Know Thy Pears! Be Smart About What You're Buying this Season
By Sarah Rosenberg
Fall is pear season. So many delicious varieties are waiting in stores to be enjoyed. Yet most people don't know what they're buying. Everyone can name specific apples, but naming specific pears is a different story. Of the 3,000 varieties, grocery stores commonly carry several. Many of these varieties are in peak season this fall, and knowing the differences will help to fully appreciate why ancient Romans and Chinese held the pear in such high esteem. Even the ancient Roman cookbook De Re Coquinaria features pear recipes. The contents of this ancient culinary manifesto are posted online. Perhaps one could try the ancient recipes with a Bosc pear.
Bosc pears are good for cooking. They have dense flesh that holds up to grilling, poaching, baking, or other processes. The Bosc has a uniquely brown skin. Like most pears, ripeness should be checked by softly pushing in at the neck. If the fruit is ripe, it will be slightly pressable. If the “neck” won’t press, the pear is not yet ripe.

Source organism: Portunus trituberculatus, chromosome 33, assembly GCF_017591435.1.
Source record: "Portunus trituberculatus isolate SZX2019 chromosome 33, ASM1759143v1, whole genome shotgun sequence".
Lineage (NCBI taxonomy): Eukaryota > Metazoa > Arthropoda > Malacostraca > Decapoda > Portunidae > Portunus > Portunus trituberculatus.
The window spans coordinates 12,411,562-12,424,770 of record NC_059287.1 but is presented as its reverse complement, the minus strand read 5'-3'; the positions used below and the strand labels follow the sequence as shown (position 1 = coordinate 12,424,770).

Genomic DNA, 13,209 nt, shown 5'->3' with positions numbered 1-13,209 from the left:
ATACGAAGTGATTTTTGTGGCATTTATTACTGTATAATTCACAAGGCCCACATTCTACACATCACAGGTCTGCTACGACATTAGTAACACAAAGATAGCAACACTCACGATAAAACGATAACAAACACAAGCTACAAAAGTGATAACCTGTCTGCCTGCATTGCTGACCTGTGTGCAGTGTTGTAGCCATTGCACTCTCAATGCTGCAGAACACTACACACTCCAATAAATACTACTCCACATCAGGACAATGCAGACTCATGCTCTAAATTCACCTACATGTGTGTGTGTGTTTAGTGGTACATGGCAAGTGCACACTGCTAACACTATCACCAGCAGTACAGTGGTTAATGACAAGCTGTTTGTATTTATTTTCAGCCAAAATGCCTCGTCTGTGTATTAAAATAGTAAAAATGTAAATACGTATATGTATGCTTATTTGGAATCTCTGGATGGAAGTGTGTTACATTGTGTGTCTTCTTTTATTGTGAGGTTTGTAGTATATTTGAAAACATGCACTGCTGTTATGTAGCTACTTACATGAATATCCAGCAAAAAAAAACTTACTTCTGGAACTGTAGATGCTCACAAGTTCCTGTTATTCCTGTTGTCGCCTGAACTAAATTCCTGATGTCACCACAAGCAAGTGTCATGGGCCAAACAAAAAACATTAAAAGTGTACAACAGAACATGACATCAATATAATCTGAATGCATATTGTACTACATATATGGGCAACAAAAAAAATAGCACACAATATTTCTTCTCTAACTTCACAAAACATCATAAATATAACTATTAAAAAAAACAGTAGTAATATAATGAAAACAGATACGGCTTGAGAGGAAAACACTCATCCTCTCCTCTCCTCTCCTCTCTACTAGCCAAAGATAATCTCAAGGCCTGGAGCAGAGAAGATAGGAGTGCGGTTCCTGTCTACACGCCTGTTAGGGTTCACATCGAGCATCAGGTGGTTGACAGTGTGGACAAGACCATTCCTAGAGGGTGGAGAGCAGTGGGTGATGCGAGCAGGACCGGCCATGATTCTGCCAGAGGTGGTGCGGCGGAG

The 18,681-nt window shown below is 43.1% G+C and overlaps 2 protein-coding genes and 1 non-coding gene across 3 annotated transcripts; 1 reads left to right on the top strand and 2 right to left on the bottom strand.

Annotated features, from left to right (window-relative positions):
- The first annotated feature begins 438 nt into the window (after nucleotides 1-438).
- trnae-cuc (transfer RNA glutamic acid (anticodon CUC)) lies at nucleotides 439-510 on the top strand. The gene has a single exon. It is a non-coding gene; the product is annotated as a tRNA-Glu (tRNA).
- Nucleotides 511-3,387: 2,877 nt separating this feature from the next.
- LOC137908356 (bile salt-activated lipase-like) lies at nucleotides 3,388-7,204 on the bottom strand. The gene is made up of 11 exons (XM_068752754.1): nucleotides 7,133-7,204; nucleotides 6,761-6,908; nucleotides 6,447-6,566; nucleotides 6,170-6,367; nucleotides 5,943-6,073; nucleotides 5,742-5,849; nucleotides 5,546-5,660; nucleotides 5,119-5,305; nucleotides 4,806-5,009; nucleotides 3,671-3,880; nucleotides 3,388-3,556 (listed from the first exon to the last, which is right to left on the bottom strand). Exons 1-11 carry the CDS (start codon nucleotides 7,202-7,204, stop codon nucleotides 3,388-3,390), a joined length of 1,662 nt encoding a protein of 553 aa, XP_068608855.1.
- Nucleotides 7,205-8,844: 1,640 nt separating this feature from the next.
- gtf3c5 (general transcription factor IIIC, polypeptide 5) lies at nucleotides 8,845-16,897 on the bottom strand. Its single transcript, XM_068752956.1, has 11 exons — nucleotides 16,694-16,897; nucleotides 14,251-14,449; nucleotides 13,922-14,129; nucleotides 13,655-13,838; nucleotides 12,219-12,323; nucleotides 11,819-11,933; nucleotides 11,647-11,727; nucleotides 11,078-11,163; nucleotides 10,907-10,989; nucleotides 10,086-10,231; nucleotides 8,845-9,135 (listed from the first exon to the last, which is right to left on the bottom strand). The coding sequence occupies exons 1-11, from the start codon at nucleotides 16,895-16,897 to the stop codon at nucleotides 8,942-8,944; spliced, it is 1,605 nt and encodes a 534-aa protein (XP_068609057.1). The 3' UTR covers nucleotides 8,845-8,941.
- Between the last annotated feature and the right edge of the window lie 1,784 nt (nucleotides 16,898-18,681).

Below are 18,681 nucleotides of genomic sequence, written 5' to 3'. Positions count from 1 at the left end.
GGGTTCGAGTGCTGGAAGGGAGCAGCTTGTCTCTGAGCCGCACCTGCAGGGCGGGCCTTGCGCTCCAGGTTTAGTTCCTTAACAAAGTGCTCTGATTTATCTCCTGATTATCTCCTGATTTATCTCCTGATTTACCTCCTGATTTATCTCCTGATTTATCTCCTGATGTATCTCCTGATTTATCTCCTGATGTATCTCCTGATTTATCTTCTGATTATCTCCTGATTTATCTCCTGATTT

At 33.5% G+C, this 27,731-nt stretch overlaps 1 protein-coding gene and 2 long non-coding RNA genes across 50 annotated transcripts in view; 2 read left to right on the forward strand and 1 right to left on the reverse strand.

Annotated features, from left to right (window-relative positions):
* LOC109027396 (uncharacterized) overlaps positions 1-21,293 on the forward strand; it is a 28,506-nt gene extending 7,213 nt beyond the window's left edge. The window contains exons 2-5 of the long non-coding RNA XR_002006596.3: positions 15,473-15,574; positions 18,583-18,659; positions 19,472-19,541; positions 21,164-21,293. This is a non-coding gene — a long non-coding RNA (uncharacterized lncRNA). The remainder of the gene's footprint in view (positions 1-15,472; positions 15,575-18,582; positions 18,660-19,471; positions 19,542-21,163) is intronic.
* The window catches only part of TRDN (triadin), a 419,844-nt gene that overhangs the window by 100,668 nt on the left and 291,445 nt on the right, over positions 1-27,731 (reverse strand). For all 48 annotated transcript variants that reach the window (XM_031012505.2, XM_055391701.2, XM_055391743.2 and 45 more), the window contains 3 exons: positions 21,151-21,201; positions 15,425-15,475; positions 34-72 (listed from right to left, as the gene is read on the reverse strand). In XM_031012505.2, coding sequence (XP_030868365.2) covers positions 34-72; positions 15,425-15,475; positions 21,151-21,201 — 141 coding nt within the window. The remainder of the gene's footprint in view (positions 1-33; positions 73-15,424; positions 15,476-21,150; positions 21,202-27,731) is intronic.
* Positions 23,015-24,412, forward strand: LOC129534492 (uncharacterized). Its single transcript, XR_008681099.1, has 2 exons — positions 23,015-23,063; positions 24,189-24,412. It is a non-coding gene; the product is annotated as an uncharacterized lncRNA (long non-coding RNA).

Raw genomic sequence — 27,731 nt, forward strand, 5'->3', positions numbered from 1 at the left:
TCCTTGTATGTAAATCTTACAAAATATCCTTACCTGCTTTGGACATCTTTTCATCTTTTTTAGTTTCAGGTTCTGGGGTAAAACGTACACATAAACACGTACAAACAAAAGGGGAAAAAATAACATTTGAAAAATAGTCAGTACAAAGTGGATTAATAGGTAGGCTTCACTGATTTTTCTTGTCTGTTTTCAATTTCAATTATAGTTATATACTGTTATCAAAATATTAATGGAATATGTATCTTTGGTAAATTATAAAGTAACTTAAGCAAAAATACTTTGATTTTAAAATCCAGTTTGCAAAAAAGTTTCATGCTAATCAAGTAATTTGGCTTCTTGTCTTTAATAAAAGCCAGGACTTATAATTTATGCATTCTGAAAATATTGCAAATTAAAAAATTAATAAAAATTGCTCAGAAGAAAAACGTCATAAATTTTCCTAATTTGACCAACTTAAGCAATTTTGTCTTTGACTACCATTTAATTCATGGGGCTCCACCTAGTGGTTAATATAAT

Concorde pears are similar to Bosc pears because they too have dense flesh, making them great candidates for cooking. Boscs and Concordes also have long, full bodies, which make excellent plated presentations when poached.
Bartlett pears come in two types: green and red. The green Bartletts will turn yellow as they ripen. Their taste is delicately sweet, and luckily, they are also good in some recipes. Consider using these guys in preserves and pies. Red Bartletts’ stunning crimson coloring makes them effective in gift baskets and holiday displays.
Anjou pears also come in green and red. But unlike Bartletts, Anjous will not change color as they ripen. Therefore the “neck” test is best for determining ripeness. These pears also are available for a large portion of the year (September through July), which makes them quite valuable when the fall harvest is over.
Comice pears have a beautiful ruddy hue and soft skin. They are popular around Christmas, perhaps because of their beautiful coloring. However, beauty comes with limitations: these pears are fragile on the outsides with soft insides, which means they cannot be used for cooking.